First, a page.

She could have accepted the circumstances, but that would have put military patients in greater jeopardy. So Herman, who has built a network of relationships with her prime vendor counterparts, reached out to identify alternative methods to meet her customer’s needs.
Through that collaboration, Herman said they solved the logistics puzzle by rerouting an order intended for another customer.
“If they had put it into stock, it would’ve gone out to their regular commercial customers, and we would never have caught it in time.”
When Herman talks about the importance of open and frequent communication, she means it.
“From about 11 a.m. on a Friday to 8:30 Tuesday morning, I had 125 emails related to one emergency,” she said.
One large customer the Pharmaceutical Prime Vendor team communicates with frequently is the U.S. Army Medical Materiel Center, Europe — especially in life-or-death emergencies.
“With DLA Troop Support’s assistance, USAMMCE routinely makes the impossible possible, enabling our medical providers to give our service members and beneficiaries top-notch medical care,” said Army Maj. Derek Stranton, the chief of USAMMCE’s clinical advisory branch.
Stranton said USAMMCE relies on DLA’s support during medical emergencies that are uncommon and difficult to forecast.
Earlier this year, healthcare providers deployed overseas encountered a military patient with a life-threatening bacterial infection that was resistant to common antibiotics. The providers looked to USAMMCE for a rarely used antibiotic, but it wasn’t available in Europe.
So they placed a life-or-death emergency order.
“We reached out to DLA Troop Support for assistance. And within a few hours on a Friday night, they were able to locate and purchase the medication from a vendor in Maryland,” Stranton said. “They coordinated with a commercial carrier to ensure the product was delivered to USAMMCE in Pirmasens, Germany, the very next day.”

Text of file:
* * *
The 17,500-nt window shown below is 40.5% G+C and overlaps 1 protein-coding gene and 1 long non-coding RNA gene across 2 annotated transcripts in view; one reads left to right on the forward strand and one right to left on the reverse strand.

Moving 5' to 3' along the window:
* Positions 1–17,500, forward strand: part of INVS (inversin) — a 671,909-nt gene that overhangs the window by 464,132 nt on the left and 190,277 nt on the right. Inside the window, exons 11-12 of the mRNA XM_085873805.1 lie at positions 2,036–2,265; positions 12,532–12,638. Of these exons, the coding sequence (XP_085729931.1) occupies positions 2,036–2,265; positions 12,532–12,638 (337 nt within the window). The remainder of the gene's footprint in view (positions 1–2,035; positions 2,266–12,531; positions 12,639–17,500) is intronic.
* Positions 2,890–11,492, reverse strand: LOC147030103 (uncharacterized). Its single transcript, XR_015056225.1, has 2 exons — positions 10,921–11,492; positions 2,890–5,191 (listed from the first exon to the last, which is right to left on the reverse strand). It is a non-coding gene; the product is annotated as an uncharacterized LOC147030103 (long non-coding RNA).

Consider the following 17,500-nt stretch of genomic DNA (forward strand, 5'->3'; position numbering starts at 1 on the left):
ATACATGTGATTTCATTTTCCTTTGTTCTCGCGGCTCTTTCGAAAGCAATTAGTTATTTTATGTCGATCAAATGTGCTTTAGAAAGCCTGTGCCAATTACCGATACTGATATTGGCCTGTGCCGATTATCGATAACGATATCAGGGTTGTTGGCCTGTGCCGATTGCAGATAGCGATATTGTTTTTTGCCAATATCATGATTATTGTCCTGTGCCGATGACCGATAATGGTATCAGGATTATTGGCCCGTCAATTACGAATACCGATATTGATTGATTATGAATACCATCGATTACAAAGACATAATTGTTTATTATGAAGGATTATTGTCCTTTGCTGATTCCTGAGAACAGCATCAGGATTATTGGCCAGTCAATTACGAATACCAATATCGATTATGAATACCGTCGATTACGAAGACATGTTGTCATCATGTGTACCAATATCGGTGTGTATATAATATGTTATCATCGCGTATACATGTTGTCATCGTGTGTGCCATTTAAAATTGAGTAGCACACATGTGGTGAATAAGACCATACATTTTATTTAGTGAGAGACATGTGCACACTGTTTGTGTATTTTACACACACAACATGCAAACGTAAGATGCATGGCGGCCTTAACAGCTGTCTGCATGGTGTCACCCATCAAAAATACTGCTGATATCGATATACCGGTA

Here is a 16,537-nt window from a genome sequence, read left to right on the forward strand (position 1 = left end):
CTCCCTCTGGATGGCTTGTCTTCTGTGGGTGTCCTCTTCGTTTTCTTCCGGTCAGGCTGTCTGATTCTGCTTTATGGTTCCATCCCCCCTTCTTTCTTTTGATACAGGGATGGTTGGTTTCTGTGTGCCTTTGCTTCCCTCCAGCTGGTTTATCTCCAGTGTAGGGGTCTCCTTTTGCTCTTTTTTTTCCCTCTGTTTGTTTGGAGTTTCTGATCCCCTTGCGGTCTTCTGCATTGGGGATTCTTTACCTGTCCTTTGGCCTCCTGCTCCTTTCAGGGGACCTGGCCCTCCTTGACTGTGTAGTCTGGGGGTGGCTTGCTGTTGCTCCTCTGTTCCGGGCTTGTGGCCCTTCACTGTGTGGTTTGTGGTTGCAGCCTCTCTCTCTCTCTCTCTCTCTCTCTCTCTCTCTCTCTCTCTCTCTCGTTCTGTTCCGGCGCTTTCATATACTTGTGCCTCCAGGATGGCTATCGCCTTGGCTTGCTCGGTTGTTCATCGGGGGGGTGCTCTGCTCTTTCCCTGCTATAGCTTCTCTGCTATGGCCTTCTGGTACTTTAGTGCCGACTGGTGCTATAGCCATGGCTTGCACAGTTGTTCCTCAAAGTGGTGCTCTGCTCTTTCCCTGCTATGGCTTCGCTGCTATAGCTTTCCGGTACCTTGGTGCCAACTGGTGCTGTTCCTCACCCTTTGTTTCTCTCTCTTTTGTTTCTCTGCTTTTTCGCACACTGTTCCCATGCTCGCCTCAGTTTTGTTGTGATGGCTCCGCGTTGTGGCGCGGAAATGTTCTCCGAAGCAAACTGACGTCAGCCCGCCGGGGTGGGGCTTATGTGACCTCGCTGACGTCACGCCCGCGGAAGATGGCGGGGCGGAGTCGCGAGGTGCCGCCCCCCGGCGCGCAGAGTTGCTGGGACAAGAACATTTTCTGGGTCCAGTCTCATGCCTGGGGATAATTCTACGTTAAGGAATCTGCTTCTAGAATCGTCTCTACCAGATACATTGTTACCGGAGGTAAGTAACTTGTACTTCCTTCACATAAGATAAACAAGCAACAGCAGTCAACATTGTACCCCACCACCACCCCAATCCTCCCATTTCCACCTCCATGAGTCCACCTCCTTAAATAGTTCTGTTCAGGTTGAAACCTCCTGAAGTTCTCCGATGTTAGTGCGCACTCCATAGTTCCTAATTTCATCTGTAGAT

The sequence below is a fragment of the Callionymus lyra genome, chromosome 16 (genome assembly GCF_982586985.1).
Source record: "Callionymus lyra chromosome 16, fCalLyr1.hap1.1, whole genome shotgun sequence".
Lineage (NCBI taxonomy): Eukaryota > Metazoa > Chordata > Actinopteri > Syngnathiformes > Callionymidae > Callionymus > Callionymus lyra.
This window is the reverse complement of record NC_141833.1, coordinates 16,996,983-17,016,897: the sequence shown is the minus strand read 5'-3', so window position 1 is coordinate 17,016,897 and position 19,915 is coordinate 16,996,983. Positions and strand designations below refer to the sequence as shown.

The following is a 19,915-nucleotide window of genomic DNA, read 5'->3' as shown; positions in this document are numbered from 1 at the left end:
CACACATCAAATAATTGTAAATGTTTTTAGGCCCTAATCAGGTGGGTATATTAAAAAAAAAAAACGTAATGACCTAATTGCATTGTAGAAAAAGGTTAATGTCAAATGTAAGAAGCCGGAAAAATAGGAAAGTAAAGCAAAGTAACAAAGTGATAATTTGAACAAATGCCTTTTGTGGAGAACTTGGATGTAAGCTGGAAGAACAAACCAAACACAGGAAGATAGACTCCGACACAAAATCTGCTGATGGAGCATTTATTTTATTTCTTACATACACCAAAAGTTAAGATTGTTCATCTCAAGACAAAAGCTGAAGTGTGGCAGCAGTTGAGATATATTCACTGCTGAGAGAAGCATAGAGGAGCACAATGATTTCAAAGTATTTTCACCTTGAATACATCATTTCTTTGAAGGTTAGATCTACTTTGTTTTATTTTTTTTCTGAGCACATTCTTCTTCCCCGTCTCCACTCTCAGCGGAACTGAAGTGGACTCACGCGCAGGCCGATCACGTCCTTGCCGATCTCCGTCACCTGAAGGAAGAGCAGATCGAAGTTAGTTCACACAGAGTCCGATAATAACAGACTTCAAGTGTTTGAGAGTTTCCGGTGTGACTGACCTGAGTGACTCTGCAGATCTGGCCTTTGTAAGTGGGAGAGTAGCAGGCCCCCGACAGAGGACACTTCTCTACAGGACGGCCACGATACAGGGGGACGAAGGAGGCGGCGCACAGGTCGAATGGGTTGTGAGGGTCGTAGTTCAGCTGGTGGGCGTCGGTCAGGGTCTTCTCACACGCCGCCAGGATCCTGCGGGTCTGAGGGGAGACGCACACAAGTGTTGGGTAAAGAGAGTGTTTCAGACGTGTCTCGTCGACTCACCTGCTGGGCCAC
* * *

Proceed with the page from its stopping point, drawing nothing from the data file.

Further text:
The event made an impression on Stranton.
“I have 100-percent confidence in DLA Troop Support’s ability to respond to a medical crisis anywhere in the world,” he said.
Stranton said it takes a team effort of military medical professionals from DLA, USAMMCE and other military and civilian agencies to ensure service members receive the best emergency care available in deployed environments.
The idea of providing lifesaving medications to service members overseas may conjure visions of battle-hardened warriors wounded in action. But some patients are as harmless as infants in the womb.
This was the exactly the case for Ferraiolo, who spent a weekend coordinating the acquisition and delivery of emergency pharmaceuticals to help save the lives of unborn infants of military service members in Japan.
Air Force Maj. Rohin Kasudia, the pharmacy flight commander for the 35th Medical Group at Misawa Air Base, Japan, said the base was experiencing a shortage of a medication that lowers the risk of pre-term birth and infant mortality. Demand for the drug was quickly out-pacing supply, so Kasudia reached out to Ferraiolo to help expedite the delivery.
He said he was pleased with how quickly DLA responded to the request and how their continuous communication benefited healthcare planning at Misawa Air Base.
“This was very nice because we usually don’t have eyes on shipments and movements,” he said. “This gave our staff and providers confidence that the drug will be coming and the ability to plan for any contingency strategies if a new pre-term risk mother was identified.”
Kasudia said that DLA’s Pharmaceutical Prime Vendor team does more than help save lives; its members also enable the overall mission of their military customers.
“If we can’t get drugs to our overseas bases, then it affects our ability to project air power, deploy forces and meet the trusted care mission of the Air Force surgeon general,” he said. “The fact that they have the ability to push our vendors to make things happen is critical to the warfighting mission, because it ensures our warfighters and their families are taken care of.”
The warfighter can continue to count on DLA Troop Support’s Medical supply chain to provide excellent support for life-or-death requirements, Zotomayor said.
“Medical employees are committed to their jobs and take pride in their support to the warfighter — moreso if that support involves a life-or-death requirement,” he said. “They will go the extra mile to make sure a medication is delivered as quickly as possible.”
Ferraiolo’s weekend support was just one example of Medical supply chain employees going the extra mile to ensure success.
Within a few days of placing the emergency order, Kasudia received the shipment, and mothers-to-be received the medication they needed, boosting the chance of a healthy birth for the sons and daughters of American service members at Misawa Air Base.
“I was very happy, extremely happy. We did our job and we got the customer the product they needed,” Ferraiolo said. “It almost feels like we save lives.”